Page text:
- Down-cycle: I sleep too much, or have too many, too strong desires to sleep. Sleeping in for hours, napping for 2+ hours during the day. At night, I avoid sleep by staying up, usually emotionally eating dopamine-spiking food (chips, sugary things) or compulsively reading too much fanfiction. Generally these are my “avoidant activities,” things I do to “avoid” facing reality, what I do when procrastinating.
- Swing-up: On the brighter side, when I swing up, I start sleeping well again (not too long but long enough), exercise more, feel happier, and begin feeling more energetic. Most things stop feeling like a drag, and I’m able to be active for the entire day and tumble into bed at the end, tired and happier.
If you feel like this applies to you, what I can tell you is:
Good life habits like sleeping well, healthy diet, exercise, socializing, being organized, sunlight, and producing things (like writing) tend to help me stay up, swing up faster, and shorten the down cycles.
The converse also applies: if I start eating shit, reading fanfiction all the time, not getting work done, being antisocial, staying up late, letting dishes and papers pile up, then I swing down harder, stay down longer, and it takes a longer time to swing up.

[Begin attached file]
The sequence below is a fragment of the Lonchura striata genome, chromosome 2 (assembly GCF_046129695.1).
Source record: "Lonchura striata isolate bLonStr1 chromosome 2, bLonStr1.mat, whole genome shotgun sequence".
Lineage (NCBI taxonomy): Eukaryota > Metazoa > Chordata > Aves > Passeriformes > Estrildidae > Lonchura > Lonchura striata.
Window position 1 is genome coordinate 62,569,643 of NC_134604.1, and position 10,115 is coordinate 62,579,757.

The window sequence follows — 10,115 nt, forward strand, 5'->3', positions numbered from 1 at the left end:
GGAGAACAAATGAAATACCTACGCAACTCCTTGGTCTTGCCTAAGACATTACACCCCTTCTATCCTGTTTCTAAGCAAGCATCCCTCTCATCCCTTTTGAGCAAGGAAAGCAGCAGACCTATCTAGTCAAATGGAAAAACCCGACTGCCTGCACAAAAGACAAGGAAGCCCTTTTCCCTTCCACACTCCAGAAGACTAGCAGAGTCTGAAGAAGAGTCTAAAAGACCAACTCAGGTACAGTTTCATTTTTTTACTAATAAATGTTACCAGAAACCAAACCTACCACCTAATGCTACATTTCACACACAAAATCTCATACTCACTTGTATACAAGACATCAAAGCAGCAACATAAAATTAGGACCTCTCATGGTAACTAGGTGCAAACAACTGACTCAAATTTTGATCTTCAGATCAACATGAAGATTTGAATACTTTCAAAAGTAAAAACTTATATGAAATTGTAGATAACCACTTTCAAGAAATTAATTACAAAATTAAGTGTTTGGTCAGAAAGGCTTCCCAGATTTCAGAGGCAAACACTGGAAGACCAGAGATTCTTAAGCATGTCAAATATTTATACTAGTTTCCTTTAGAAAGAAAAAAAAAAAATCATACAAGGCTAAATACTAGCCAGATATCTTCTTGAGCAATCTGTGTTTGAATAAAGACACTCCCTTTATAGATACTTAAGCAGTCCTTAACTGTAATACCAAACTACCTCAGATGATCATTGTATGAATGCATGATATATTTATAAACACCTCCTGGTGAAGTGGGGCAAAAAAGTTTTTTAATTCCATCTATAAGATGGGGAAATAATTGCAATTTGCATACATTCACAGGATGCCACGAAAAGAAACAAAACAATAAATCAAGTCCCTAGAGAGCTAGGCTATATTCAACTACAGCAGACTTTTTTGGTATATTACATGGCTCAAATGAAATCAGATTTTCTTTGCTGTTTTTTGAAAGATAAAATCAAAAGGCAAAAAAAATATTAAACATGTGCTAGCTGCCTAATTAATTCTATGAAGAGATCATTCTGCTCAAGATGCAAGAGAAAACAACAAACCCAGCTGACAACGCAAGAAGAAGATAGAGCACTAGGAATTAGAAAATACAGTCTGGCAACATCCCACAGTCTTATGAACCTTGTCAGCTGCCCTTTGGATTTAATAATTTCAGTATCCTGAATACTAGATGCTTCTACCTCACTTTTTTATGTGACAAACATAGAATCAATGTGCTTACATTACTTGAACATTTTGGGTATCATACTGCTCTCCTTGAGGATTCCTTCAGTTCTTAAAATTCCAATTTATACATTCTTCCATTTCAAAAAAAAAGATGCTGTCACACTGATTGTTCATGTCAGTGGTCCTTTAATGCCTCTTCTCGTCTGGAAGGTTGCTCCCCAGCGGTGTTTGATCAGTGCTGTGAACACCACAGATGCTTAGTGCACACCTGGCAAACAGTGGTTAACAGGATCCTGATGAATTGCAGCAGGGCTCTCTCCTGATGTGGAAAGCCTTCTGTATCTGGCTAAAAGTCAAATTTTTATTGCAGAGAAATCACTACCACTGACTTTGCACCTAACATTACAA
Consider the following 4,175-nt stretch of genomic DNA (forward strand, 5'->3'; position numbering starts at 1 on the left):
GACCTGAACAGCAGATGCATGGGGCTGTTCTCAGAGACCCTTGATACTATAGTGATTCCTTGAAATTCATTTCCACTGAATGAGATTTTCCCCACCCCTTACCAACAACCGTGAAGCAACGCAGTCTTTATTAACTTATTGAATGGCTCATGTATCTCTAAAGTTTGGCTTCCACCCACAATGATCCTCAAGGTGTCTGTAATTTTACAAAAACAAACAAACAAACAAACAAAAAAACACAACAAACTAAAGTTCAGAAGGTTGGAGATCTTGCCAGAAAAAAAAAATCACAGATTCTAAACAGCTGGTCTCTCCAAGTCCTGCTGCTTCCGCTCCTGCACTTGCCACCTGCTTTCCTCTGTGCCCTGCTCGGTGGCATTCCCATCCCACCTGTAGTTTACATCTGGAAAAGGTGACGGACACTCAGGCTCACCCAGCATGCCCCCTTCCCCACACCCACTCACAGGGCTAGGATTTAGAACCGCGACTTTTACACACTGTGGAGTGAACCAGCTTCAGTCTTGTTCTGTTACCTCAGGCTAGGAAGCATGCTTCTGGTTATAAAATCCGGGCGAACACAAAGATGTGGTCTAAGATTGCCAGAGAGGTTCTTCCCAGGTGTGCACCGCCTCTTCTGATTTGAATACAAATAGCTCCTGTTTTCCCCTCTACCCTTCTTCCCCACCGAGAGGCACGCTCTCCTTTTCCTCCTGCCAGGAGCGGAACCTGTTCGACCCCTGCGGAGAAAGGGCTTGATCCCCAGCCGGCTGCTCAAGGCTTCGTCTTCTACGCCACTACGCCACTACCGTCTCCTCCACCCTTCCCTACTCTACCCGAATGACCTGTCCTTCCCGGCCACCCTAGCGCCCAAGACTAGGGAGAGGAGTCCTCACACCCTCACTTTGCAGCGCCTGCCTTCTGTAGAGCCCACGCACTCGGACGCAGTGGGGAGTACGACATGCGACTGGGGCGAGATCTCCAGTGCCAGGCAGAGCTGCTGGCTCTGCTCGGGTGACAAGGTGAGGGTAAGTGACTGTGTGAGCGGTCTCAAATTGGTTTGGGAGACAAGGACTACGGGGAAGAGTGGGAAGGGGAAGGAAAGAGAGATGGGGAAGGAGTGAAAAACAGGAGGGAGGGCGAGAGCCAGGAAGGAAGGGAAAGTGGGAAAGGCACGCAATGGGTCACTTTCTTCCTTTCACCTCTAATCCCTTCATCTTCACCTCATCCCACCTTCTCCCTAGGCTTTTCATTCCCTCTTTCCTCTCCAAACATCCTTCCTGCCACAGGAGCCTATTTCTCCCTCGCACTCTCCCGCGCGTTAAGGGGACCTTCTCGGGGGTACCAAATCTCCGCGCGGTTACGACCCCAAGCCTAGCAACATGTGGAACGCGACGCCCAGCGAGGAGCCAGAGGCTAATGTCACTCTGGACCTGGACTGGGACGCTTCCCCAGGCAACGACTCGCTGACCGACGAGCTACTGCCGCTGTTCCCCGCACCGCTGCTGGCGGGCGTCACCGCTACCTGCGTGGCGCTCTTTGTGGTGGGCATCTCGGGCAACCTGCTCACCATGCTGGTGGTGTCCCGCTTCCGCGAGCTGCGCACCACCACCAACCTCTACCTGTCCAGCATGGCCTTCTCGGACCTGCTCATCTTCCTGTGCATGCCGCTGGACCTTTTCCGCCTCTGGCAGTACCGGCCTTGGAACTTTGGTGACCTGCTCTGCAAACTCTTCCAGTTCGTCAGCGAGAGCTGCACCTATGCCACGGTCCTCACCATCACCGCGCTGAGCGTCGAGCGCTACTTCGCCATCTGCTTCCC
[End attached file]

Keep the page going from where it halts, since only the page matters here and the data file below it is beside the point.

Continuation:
Basically, fundamentals. Eat well, sleep well, socialize, be minimum productive. Avoid stupidity, don’t reach for brilliance, just buckle down on the basics and be unshakeable in them.
My Bed, Parting Is Such Sweet Sorrow
Second here: sleep. Every morning I mentally check with myself and see how much sleep, qualitatively, I’ve gotten.
This is accomplished by choosing one of four categories in a pattern I’ve seen myself in:
- Way too little sleep: Last night feels like I blinked. I woke up feeling refreshed and energetic. It feels like the new day is more an extension of yesterday. I’m energetic until the evening, when I crash hard.
- Too little sleep: Last night feels like I blinked and woke up, or like a nap. I did not dream, and woke up groggy, but that feeling goes away until the afternoon/evening, when it comes back a hundred times stronger. I tend to feel sleepy at work and in class.